Broadly speaking, nail guns can be of two types:

  1. Cordless Nail Guns: These are battery-operated and do not need an air compressor, but are often heavier, may not always deliver the same level of power, and require you to frequently replace batteries.
  1. Pneumatic Nail Guns: A pneumatic nail gun is a power tool that uses short bursts of air to push nails into wood. Air tools in general are smaller and deliver a more consistent performance, but require an air compressor to function.

There are nine common types of pneumatic nail guns, each with their own unique use and specific requirements. 

Plentiful Air has a guide to the best portable compressors available here.

1. Framing Nail Gun

These heavy-duty nailers are used in building and in larger construction jobs for nails up to 3.5 inches in size. You will commonly be using a framing nailer to build homes, decks, fences and the like. 

Considering the heavy nature of the work they do, framing nailers are usually quite air hungry. We recommend purchasing a compressor with a minimum of 5 CFM and a capacity to generate 80-120 PSI for your framing gun.

2. Palm Nail Gun

These are small nail guns that can fit on your palm. As one would expect, these are used for smaller building projects for nails of around 1.5 inches size.

Despite the small size, Palm Nail guns require a larger and more continuous airflow. If you need to run your palm nailer continuously, we recommend getting a compressor capable of generating 70-90 PSI and a CFM of 2-4 with a 3-6 gallons tank size. 

You may also consider getting a compressor with a larger tank capacity depending on your work.

3. Flooring Nail Gun

Pneumatic flooring nailers, as the name implies, are strictly used to lay tongue-and-groove floorboards. They are designed to deliver nails at just the right angle and depth to fix floorboards in place, but don’t have much other use besides that.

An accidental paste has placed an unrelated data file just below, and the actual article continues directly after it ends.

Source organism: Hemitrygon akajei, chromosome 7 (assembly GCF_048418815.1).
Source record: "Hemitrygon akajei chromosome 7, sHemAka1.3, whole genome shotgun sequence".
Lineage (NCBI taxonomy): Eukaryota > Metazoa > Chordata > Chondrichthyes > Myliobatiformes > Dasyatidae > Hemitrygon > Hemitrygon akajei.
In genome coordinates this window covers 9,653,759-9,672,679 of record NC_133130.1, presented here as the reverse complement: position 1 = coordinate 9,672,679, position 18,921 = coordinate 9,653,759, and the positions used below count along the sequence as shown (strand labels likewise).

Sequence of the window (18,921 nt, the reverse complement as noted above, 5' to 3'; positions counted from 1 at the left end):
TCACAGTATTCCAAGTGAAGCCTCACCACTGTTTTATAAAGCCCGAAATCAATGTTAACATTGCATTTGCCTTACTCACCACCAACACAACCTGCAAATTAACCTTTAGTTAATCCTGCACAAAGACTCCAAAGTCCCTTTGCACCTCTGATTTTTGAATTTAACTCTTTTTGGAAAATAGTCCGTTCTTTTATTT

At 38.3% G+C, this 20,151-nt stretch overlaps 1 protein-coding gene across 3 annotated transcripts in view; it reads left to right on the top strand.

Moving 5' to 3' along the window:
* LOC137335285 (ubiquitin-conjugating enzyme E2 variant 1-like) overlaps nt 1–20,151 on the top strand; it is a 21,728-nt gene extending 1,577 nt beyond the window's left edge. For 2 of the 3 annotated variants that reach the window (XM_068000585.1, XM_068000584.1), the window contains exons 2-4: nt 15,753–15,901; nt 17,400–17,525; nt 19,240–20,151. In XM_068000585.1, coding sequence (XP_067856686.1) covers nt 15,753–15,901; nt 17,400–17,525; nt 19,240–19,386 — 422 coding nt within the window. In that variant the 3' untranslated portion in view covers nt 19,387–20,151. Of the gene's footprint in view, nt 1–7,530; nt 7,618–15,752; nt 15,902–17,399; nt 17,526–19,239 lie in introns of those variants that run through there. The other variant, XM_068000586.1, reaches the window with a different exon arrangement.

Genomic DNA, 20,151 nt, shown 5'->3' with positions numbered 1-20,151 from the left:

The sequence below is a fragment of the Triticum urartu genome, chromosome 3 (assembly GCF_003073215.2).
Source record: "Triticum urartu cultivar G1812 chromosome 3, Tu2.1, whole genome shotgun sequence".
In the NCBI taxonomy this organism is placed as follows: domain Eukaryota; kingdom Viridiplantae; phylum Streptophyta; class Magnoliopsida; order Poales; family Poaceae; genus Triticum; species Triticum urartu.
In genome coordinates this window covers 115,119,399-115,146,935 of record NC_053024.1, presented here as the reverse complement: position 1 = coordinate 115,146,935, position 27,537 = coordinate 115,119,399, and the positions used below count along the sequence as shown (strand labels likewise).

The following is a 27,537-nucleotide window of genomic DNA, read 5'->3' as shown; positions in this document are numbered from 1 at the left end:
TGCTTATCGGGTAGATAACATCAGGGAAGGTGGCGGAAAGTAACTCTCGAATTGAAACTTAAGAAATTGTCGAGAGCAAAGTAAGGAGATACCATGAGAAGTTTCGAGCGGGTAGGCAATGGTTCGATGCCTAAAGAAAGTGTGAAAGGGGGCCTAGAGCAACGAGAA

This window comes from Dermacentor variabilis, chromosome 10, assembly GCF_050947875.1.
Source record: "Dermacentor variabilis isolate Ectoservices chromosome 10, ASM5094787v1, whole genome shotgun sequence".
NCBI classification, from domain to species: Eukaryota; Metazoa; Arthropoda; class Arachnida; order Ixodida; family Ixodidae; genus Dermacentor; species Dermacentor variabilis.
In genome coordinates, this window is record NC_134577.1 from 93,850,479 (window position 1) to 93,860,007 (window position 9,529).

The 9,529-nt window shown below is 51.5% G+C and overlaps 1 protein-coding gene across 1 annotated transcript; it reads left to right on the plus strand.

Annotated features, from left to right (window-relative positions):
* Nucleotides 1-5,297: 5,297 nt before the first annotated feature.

Flooring nailers, unlike palm nailers, do not require continuous air flow. You can therefore easily operate your flooring nailer with a compressor of a relatively lesser capacity, but since the task of flooring is intrinsically done in a larger scale, most construction experts prefer a larger size of 4-6 gallons. 

Make sure the compressor can generate 70-120 PSI at a CFM of 2 or more for optimal functioning.

5. Roofing Nail Gun

Roofing nail guns are commonly used by professionals to drive nails through roofing materials and through wood at lightning fast speeds.

When it comes to size requirements, roofing nailers are very similar to flooring nailers. You should thus be looking for compressors with a CFM rating of 4 or more and capable of generating 70-90 PSI of pressure. 

As far as the tank capacity is concerned, consider getting a smaller size of 2-4 gallons if you are simply looking to complete a small DIY project. Else, we recommend a larger size of 4-6 gallons.

5. Pin Nail Gun

These are the smallest and the most delicate types of nail guns. They are commonly used for finishing work in furnishing and crown molding (where there is a risk of the wood splitting if larger nails are used.)

As one would expect, these need minimal power to function well. A compressor with a CFM of 2, a tank size of 1-2 gallons and a PSI value of around 70 is often sufficient to operate pin nailers with ease.

6. Siding Nail Gun

Like the framing nailer, siding nailers are powerful tools designed to connect thinner structures (wood or synthetic material) into a wooden mount. These are generally used with shorter nails of 1.5 to 2.5 inches length.